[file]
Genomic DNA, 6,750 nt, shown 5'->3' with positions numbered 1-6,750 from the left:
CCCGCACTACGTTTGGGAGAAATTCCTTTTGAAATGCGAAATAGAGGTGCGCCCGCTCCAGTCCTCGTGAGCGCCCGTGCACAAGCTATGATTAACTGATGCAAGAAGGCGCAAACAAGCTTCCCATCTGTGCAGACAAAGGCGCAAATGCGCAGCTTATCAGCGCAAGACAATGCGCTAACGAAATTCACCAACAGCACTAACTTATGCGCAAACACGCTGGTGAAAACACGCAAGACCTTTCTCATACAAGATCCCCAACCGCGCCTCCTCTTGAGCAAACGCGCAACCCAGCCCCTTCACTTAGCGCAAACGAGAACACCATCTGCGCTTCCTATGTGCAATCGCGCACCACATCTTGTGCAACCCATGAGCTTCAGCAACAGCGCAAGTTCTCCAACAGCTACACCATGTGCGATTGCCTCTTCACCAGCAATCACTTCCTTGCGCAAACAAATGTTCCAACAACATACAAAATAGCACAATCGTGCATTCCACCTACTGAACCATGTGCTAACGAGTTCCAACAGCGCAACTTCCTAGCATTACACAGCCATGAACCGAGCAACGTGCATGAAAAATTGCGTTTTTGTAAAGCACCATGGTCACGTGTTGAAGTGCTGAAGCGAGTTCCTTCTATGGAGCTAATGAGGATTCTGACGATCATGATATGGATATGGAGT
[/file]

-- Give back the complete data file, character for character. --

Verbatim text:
Genomic DNA, 6,750 nt, shown 5'->3' with positions numbered 1-6,750 from the left:
CCCGCACTACGTTTGGGAGAAATTCCTTTTGAAATGCGAAATAGAGGTGCGCCCGCTCCAGTCCTCGTGAGCGCCCGTGCACAAGCTATGATTAACTGATGCAAGAAGGCGCAAACAAGCTTCCCATCTGTGCAGACAAAGGCGCAAATGCGCAGCTTATCAGCGCAAGACAATGCGCTAACGAAATTCACCAACAGCACTAACTTATGCGCAAACACGCTGGTGAAAACACGCAAGACCTTTCTCATACAAGATCCCCAACCGCGCCTCCTCTTGAGCAAACGCGCAACCCAGCCCCTTCACTTAGCGCAAACGAGAACACCATCTGCGCTTCCTATGTGCAATCGCGCACCACATCTTGTGCAACCCATGAGCTTCAGCAACAGCGCAAGTTCTCCAACAGCTACACCATGTGCGATTGCCTCTTCACCAGCAATCACTTCCTTGCGCAAACAAATGTTCCAACAACATACAAAATAGCACAATCGTGCATTCCACCTACTGAACCATGTGCTAACGAGTTCCAACAGCGCAACTTCCTAGCATTACACAGCCATGAACCGAGCAACGTGCATGAAAAATTGCGTTTTTGTAAAGCACCATGGTCACGTGTTGAAGTGCTGAAGCGAGTTCCTTCTATGGAGCTAATGAGGATTCTGACGATCATGATATGGATATGGAGT